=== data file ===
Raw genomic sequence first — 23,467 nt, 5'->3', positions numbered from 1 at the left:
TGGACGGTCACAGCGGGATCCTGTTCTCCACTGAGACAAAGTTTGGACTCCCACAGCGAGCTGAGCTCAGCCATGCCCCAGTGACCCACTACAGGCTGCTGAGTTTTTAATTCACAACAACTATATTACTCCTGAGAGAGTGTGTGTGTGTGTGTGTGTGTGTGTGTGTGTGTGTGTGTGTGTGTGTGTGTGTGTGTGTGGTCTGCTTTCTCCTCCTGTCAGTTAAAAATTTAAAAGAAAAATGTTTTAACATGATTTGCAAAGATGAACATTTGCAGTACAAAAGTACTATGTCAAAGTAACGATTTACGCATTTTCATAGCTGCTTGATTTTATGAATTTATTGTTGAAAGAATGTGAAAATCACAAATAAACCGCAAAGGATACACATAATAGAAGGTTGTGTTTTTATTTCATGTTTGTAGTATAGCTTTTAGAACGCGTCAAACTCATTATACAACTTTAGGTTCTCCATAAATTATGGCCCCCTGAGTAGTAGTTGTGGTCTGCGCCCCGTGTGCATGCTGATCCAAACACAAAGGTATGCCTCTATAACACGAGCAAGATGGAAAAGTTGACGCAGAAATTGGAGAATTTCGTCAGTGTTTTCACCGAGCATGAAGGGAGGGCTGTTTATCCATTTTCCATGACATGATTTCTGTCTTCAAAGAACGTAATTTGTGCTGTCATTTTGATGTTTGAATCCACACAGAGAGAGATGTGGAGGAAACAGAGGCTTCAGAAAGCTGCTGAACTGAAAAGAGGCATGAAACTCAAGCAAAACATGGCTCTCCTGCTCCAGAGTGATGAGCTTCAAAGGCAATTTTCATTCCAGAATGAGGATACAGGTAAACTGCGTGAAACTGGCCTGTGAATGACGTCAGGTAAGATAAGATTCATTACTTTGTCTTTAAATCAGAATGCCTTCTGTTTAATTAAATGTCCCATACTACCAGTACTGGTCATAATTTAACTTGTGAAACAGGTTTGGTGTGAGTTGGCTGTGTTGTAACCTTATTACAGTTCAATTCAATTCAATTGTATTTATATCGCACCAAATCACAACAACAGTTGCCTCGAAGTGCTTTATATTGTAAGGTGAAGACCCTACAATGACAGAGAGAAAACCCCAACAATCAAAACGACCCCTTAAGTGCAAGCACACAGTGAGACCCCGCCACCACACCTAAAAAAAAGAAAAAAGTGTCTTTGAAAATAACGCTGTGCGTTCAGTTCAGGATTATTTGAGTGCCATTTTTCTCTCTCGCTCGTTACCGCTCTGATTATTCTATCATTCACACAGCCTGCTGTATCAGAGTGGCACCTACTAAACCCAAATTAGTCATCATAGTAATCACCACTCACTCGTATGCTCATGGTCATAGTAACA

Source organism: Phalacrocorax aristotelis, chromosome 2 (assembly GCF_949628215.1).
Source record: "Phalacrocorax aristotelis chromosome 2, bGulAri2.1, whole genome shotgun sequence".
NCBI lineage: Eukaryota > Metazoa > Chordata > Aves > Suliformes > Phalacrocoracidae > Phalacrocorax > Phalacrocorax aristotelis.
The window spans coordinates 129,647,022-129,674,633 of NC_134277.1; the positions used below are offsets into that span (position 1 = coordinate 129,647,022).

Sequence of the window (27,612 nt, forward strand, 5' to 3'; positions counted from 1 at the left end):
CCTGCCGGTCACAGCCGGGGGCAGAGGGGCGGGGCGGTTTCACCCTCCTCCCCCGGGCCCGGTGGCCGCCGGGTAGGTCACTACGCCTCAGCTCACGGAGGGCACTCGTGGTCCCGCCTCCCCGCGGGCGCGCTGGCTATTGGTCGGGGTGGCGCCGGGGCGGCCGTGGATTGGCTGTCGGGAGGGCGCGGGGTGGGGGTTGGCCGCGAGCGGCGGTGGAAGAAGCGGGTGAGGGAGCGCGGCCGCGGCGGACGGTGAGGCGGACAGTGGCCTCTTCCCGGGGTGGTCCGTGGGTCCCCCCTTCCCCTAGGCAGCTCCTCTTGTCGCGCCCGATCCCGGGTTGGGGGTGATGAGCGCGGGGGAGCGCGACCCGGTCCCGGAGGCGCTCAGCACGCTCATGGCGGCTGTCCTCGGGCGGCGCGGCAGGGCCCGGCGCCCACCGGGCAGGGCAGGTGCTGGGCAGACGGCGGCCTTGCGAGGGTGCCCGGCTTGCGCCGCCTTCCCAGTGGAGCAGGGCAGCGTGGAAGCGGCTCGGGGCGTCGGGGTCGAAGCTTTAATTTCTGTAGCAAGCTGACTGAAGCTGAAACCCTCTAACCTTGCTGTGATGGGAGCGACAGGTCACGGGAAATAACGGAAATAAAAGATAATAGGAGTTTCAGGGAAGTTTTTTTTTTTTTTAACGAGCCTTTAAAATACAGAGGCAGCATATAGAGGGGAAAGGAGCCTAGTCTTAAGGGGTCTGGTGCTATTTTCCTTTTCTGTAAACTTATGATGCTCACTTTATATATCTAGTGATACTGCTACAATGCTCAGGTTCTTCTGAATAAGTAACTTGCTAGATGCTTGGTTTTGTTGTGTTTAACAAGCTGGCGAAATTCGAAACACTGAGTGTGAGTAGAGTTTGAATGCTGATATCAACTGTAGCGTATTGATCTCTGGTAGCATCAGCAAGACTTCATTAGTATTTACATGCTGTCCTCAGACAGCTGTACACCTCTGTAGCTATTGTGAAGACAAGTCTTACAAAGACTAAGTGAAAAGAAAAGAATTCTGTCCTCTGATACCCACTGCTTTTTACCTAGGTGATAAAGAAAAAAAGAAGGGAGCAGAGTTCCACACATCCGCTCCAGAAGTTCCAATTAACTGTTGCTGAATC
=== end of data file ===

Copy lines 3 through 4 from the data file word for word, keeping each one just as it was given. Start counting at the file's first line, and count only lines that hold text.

Source organism: Phalacrocorax aristotelis, chromosome 2 (assembly GCF_949628215.1).
Source record: "Phalacrocorax aristotelis chromosome 2, bGulAri2.1, whole genome shotgun sequence".